Experts: Border spending 'a shot in the dark' without better data
WASHINGTON – The Department of Homeland Security needs to find a better way to measure the success of border security policy or else spending on the issue is little more than “a shot in the dark,” a panel of experts said Monday.
A report by the Bipartisan Policy Center also said that while the department already collects much of the data necessary to evaluate its effectiveness, that data is not consistently analyzed and not readily available for public review.
The center organized the panel where former Homeland Security Secretary Michael Chertoff said the data that is being collected is often focused on the wrong things, like numbers of border patrol agents or miles of border fence.
Such “brute force” statistics do little to show how successful U.S. immigration policy and border security are at slowing the flow of illegal immigration, he said.
“What is the value of a fence?” Chertoff asked. “A fence doesn’t keep people out forever. It only slows them up. A fence is not always successful.”
Instead of measuring how it patrols the border, the department needs to be tracking things like the total number of unauthorized entries, the number of visa overstays and the probability of being stopped at the border.
“One of the critical issues, if we’re going to ultimately tackle immigration reform, is to get agreement upon a disciplined, reasonable and internally consistent set of measurements that we can use to determine whether or not we are succeeding,” Chertoff said.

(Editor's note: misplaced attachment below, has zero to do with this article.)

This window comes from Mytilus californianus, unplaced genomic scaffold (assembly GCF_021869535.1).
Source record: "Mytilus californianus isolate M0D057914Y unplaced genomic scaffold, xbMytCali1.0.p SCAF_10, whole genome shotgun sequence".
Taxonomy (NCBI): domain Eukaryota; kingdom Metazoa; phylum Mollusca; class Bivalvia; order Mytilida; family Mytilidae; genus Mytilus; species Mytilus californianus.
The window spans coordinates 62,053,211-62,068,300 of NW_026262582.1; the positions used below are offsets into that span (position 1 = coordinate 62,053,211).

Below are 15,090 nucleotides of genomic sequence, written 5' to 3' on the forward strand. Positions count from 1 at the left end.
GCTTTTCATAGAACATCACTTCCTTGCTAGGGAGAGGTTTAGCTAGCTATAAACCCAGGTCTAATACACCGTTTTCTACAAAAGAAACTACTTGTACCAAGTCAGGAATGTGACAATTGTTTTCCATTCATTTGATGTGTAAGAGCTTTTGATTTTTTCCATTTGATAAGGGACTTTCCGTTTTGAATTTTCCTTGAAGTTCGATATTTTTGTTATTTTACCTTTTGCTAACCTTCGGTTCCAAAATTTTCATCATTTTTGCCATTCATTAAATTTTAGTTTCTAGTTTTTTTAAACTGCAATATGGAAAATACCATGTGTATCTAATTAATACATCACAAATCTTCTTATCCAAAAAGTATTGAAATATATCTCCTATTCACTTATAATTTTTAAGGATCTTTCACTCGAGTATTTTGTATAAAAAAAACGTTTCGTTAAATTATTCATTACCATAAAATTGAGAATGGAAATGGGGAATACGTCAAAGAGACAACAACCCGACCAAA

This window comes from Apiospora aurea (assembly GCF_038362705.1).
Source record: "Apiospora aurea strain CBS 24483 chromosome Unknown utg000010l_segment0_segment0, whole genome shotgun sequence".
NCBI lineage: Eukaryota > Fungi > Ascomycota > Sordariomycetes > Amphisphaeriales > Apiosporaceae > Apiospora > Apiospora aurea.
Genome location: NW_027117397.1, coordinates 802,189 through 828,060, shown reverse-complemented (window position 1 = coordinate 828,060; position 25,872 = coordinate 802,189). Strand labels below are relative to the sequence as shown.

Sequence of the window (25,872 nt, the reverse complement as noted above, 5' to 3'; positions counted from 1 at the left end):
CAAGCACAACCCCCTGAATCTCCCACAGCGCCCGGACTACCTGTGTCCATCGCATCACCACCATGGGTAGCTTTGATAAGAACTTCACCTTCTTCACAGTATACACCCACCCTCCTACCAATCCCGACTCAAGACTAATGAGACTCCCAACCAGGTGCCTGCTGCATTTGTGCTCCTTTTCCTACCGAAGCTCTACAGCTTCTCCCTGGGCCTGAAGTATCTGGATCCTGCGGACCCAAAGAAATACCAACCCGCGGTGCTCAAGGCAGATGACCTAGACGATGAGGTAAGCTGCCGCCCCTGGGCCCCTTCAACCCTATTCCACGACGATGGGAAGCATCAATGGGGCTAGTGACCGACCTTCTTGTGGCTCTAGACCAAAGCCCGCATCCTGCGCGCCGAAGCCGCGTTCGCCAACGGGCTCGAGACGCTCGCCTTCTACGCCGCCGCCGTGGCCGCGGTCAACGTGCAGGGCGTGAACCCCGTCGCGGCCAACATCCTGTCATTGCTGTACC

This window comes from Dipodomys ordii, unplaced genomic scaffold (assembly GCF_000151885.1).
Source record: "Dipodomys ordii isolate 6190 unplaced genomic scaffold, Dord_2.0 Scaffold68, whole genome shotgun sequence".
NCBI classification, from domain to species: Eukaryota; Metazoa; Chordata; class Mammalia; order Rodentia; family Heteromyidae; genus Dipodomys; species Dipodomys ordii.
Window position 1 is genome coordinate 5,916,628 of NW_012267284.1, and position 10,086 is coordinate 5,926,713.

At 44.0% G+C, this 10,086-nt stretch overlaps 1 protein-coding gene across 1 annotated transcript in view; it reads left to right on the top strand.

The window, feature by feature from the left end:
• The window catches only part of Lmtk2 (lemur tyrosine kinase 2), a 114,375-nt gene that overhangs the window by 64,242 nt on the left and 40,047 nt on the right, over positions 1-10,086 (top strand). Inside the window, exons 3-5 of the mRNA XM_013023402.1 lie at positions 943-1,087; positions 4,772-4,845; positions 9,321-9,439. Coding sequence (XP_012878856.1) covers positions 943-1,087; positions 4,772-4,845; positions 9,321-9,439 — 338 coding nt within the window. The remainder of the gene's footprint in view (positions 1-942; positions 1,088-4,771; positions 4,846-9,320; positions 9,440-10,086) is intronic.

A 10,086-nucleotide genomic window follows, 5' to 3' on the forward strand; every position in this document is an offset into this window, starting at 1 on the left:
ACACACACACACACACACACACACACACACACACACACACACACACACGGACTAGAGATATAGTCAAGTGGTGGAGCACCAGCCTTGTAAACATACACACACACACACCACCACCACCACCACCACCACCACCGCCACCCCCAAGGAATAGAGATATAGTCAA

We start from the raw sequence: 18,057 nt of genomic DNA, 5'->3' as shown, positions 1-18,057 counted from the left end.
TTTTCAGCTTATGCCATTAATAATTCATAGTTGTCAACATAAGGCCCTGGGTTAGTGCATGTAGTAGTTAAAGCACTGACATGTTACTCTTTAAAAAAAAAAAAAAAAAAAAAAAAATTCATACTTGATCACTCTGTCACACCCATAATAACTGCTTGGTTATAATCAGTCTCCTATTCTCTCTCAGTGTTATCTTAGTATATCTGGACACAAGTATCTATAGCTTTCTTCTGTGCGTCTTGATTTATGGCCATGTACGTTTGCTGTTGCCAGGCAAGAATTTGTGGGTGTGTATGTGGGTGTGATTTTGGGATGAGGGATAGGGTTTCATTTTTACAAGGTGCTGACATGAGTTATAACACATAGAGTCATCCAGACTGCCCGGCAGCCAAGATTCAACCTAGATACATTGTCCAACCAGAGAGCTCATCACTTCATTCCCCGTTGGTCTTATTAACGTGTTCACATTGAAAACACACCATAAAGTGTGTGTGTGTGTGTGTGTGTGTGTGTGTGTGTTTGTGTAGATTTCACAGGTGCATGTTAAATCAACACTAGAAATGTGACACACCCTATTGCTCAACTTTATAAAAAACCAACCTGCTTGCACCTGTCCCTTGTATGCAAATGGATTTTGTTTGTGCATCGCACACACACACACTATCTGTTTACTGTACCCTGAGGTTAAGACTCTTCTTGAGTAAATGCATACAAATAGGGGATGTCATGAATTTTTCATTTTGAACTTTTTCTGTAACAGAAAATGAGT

Without that, Congress has no way of knowing whether spending on border security is doing the job, said Bryan Roberts, author of the Bipartisan Policy Center’s report, Measuring the Metrics.
“Fencing has been used as an example. The government has been required to spend several billion dollars on building fencing, and we actually have no idea what its real impact is,” Roberts said.
The federal government already tracks a significant amount of data and DHS has claimed success in its border security efforts based on that data. But one panelist said those claims – and that data – need to be analyzed by a third party.
“Many members (of Congress) want to trust the metrics that the department will put out and say these are accurate, valid measures of what’s going on at the border,” said Paul Anstine, staff director for the House Homeland Security subcommittee on Border and Maritime Security, who was on the panel. “The problem is you can’t have DHS grading their own papers.”
“It’s like the old adage, ‘trust, but verify,’” Anstine said.
The Bipartisan Policy Center report said federal agencies have never published a consistent set of outcome measurements despite collecting data since 1980.
But U.S. Border Patrol Chief Michael Fischer said the department is working to make its numbers more transparent.
“The intent all along has been for us to show everything that we’re collecting and have a broader discussion of what is valuable and what is not valuable,” Fischer told the panel.
Publishing the numbers and working to find a way to measure effectiveness is an important first step to immigration reform, panelists said.
“The metrics and published metrics are very important in establishing credibility,” Chertoff said. “And I think credibility is now the biggest obstacle to getting this done.”